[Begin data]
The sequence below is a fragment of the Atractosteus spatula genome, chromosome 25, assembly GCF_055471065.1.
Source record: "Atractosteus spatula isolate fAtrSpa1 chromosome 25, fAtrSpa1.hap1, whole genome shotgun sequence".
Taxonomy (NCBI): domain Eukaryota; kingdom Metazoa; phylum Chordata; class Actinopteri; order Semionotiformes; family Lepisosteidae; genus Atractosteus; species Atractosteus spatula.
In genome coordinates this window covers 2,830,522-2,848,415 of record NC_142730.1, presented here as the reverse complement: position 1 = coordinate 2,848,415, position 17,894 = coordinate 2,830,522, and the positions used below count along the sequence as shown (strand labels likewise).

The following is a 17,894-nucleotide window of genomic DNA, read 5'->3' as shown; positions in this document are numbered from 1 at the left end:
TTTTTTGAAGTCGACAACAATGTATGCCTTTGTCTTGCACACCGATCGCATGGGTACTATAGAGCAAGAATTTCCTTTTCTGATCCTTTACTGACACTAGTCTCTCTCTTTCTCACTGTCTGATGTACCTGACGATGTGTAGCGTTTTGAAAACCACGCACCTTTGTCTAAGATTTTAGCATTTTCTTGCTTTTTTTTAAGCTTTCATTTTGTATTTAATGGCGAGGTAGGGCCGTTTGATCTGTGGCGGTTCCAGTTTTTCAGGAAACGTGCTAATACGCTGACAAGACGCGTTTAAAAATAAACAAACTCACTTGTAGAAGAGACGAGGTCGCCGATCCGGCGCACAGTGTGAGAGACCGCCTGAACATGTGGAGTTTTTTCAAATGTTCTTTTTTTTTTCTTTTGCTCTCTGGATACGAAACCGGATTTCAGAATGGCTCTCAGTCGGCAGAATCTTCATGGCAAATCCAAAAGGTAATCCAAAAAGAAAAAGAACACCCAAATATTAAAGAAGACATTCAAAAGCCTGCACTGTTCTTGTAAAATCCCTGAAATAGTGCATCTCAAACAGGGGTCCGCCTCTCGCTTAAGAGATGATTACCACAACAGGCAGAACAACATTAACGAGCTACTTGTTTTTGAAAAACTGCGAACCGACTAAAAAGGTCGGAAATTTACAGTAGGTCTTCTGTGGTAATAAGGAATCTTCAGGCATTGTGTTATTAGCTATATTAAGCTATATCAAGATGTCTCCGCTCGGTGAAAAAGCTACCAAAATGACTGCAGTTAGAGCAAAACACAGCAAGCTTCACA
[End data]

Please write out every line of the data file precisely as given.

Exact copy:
The sequence below is a fragment of the Atractosteus spatula genome, chromosome 25, assembly GCF_055471065.1.
Source record: "Atractosteus spatula isolate fAtrSpa1 chromosome 25, fAtrSpa1.hap1, whole genome shotgun sequence".
Taxonomy (NCBI): domain Eukaryota; kingdom Metazoa; phylum Chordata; class Actinopteri; order Semionotiformes; family Lepisosteidae; genus Atractosteus; species Atractosteus spatula.
In genome coordinates this window covers 2,830,522-2,848,415 of record NC_142730.1, presented here as the reverse complement: position 1 = coordinate 2,848,415, position 17,894 = coordinate 2,830,522, and the positions used below count along the sequence as shown (strand labels likewise).

The following is a 17,894-nucleotide window of genomic DNA, read 5'->3' as shown; positions in this document are numbered from 1 at the left end:
TTTTTTGAAGTCGACAACAATGTATGCCTTTGTCTTGCACACCGATCGCATGGGTACTATAGAGCAAGAATTTCCTTTTCTGATCCTTTACTGACACTAGTCTCTCTCTTTCTCACTGTCTGATGTACCTGACGATGTGTAGCGTTTTGAAAACCACGCACCTTTGTCTAAGATTTTAGCATTTTCTTGCTTTTTTTTAAGCTTTCATTTTGTATTTAATGGCGAGGTAGGGCCGTTTGATCTGTGGCGGTTCCAGTTTTTCAGGAAACGTGCTAATACGCTGACAAGACGCGTTTAAAAATAAACAAACTCACTTGTAGAAGAGACGAGGTCGCCGATCCGGCGCACAGTGTGAGAGACCGCCTGAACATGTGGAGTTTTTTCAAATGTTCTTTTTTTTTTCTTTTGCTCTCTGGATACGAAACCGGATTTCAGAATGGCTCTCAGTCGGCAGAATCTTCATGGCAAATCCAAAAGGTAATCCAAAAAGAAAAAGAACACCCAAATATTAAAGAAGACATTCAAAAGCCTGCACTGTTCTTGTAAAATCCCTGAAATAGTGCATCTCAAACAGGGGTCCGCCTCTCGCTTAAGAGATGATTACCACAACAGGCAGAACAACATTAACGAGCTACTTGTTTTTGAAAAACTGCGAACCGACTAAAAAGGTCGGAAATTTACAGTAGGTCTTCTGTGGTAATAAGGAATCTTCAGGCATTGTGTTATTAGCTATATTAAGCTATATCAAGATGTCTCCGCTCGGTGAAAAAGCTACCAAAATGACTGCAGTTAGAGCAAAACACAGCAAGCTTCACA